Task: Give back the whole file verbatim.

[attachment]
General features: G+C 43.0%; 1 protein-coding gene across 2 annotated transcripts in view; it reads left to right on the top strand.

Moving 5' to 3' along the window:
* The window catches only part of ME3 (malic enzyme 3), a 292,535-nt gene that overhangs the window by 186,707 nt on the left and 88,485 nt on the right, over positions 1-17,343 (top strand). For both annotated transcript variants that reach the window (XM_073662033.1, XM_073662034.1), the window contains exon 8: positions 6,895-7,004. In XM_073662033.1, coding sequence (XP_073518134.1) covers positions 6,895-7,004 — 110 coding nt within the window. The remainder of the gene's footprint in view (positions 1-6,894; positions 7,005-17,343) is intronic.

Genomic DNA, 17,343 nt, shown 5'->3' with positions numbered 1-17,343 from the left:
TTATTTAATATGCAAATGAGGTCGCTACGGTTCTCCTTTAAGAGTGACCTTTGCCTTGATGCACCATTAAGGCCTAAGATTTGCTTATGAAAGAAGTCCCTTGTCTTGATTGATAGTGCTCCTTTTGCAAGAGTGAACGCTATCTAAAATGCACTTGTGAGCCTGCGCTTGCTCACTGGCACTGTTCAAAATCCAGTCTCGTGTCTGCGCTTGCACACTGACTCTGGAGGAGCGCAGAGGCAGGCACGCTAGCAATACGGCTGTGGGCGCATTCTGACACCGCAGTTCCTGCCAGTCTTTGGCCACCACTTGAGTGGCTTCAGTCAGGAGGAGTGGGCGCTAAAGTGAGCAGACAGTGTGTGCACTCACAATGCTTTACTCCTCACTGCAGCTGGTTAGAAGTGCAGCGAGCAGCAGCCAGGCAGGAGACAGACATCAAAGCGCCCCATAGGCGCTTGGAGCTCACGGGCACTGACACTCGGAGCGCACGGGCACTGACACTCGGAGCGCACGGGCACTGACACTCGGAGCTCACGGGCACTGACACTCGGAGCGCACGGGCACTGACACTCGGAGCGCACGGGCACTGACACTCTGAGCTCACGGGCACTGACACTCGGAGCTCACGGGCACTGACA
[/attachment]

General features: G+C 43.0%; 1 protein-coding gene across 2 annotated transcripts in view; it reads left to right on the top strand.

Moving 5' to 3' along the window:
* The window catches only part of ME3 (malic enzyme 3), a 292,535-nt gene that overhangs the window by 186,707 nt on the left and 88,485 nt on the right, over positions 1-17,343 (top strand). For both annotated transcript variants that reach the window (XM_073662033.1, XM_073662034.1), the window contains exon 8: positions 6,895-7,004. In XM_073662033.1, coding sequence (XP_073518134.1) covers positions 6,895-7,004 — 110 coding nt within the window. The remainder of the gene's footprint in view (positions 1-6,894; positions 7,005-17,343) is intronic.

Genomic DNA, 17,343 nt, shown 5'->3' with positions numbered 1-17,343 from the left:
TTATTTAATATGCAAATGAGGTCGCTACGGTTCTCCTTTAAGAGTGACCTTTGCCTTGATGCACCATTAAGGCCTAAGATTTGCTTATGAAAGAAGTCCCTTGTCTTGATTGATAGTGCTCCTTTTGCAAGAGTGAACGCTATCTAAAATGCACTTGTGAGCCTGCGCTTGCTCACTGGCACTGTTCAAAATCCAGTCTCGTGTCTGCGCTTGCACACTGACTCTGGAGGAGCGCAGAGGCAGGCACGCTAGCAATACGGCTGTGGGCGCATTCTGACACCGCAGTTCCTGCCAGTCTTTGGCCACCACTTGAGTGGCTTCAGTCAGGAGGAGTGGGCGCTAAAGTGAGCAGACAGTGTGTGCACTCACAATGCTTTACTCCTCACTGCAGCTGGTTAGAAGTGCAGCGAGCAGCAGCCAGGCAGGAGACAGACATCAAAGCGCCCCATAGGCGCTTGGAGCTCACGGGCACTGACACTCGGAGCGCACGGGCACTGACACTCGGAGCGCACGGGCACTGACACTCGGAGCTCACGGGCACTGACACTCGGAGCGCACGGGCACTGACACTCGGAGCGCACGGGCACTGACACTCTGAGCTCACGGGCACTGACACTCGGAGCTCACGGGCACTGACA